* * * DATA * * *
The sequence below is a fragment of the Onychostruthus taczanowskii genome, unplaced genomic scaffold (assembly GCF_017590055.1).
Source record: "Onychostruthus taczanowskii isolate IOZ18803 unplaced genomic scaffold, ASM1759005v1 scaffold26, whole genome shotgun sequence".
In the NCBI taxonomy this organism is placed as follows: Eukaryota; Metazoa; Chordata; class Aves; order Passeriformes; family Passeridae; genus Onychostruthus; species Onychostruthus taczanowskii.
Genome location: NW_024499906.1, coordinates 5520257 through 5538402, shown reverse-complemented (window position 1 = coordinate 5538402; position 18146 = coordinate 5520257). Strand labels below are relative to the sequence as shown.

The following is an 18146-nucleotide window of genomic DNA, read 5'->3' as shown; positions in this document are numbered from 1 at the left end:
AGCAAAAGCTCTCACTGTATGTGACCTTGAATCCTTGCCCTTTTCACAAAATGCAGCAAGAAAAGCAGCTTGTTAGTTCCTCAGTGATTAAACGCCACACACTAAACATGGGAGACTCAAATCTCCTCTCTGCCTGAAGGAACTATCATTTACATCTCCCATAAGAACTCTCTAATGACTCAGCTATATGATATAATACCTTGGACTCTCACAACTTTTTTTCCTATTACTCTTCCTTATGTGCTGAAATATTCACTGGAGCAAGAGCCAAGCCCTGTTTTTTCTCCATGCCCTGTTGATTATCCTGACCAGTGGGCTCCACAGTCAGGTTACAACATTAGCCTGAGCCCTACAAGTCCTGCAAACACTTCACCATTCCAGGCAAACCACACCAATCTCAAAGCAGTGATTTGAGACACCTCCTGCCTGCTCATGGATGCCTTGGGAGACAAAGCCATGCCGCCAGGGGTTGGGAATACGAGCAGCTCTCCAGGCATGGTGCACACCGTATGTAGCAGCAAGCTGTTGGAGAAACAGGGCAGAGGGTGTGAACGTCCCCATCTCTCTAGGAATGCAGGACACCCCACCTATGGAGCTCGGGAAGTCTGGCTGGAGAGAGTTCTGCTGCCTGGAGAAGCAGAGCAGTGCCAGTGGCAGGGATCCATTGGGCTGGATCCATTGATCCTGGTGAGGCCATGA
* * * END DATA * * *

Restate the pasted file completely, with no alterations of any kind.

The sequence below is a fragment of the Onychostruthus taczanowskii genome, unplaced genomic scaffold (assembly GCF_017590055.1).
Source record: "Onychostruthus taczanowskii isolate IOZ18803 unplaced genomic scaffold, ASM1759005v1 scaffold26, whole genome shotgun sequence".
In the NCBI taxonomy this organism is placed as follows: Eukaryota; Metazoa; Chordata; class Aves; order Passeriformes; family Passeridae; genus Onychostruthus; species Onychostruthus taczanowskii.
Genome location: NW_024499906.1, coordinates 5520257 through 5538402, shown reverse-complemented (window position 1 = coordinate 5538402; position 18146 = coordinate 5520257). Strand labels below are relative to the sequence as shown.

The following is an 18146-nucleotide window of genomic DNA, read 5'->3' as shown; positions in this document are numbered from 1 at the left end:
AGCAAAAGCTCTCACTGTATGTGACCTTGAATCCTTGCCCTTTTCACAAAATGCAGCAAGAAAAGCAGCTTGTTAGTTCCTCAGTGATTAAACGCCACACACTAAACATGGGAGACTCAAATCTCCTCTCTGCCTGAAGGAACTATCATTTACATCTCCCATAAGAACTCTCTAATGACTCAGCTATATGATATAATACCTTGGACTCTCACAACTTTTTTTCCTATTACTCTTCCTTATGTGCTGAAATATTCACTGGAGCAAGAGCCAAGCCCTGTTTTTTCTCCATGCCCTGTTGATTATCCTGACCAGTGGGCTCCACAGTCAGGTTACAACATTAGCCTGAGCCCTACAAGTCCTGCAAACACTTCACCATTCCAGGCAAACCACACCAATCTCAAAGCAGTGATTTGAGACACCTCCTGCCTGCTCATGGATGCCTTGGGAGACAAAGCCATGCCGCCAGGGGTTGGGAATACGAGCAGCTCTCCAGGCATGGTGCACACCGTATGTAGCAGCAAGCTGTTGGAGAAACAGGGCAGAGGGTGTGAACGTCCCCATCTCTCTAGGAATGCAGGACACCCCACCTATGGAGCTCGGGAAGTCTGGCTGGAGAGAGTTCTGCTGCCTGGAGAAGCAGAGCAGTGCCAGTGGCAGGGATCCATTGGGCTGGATCCATTGATCCTGGTGAGGCCATGA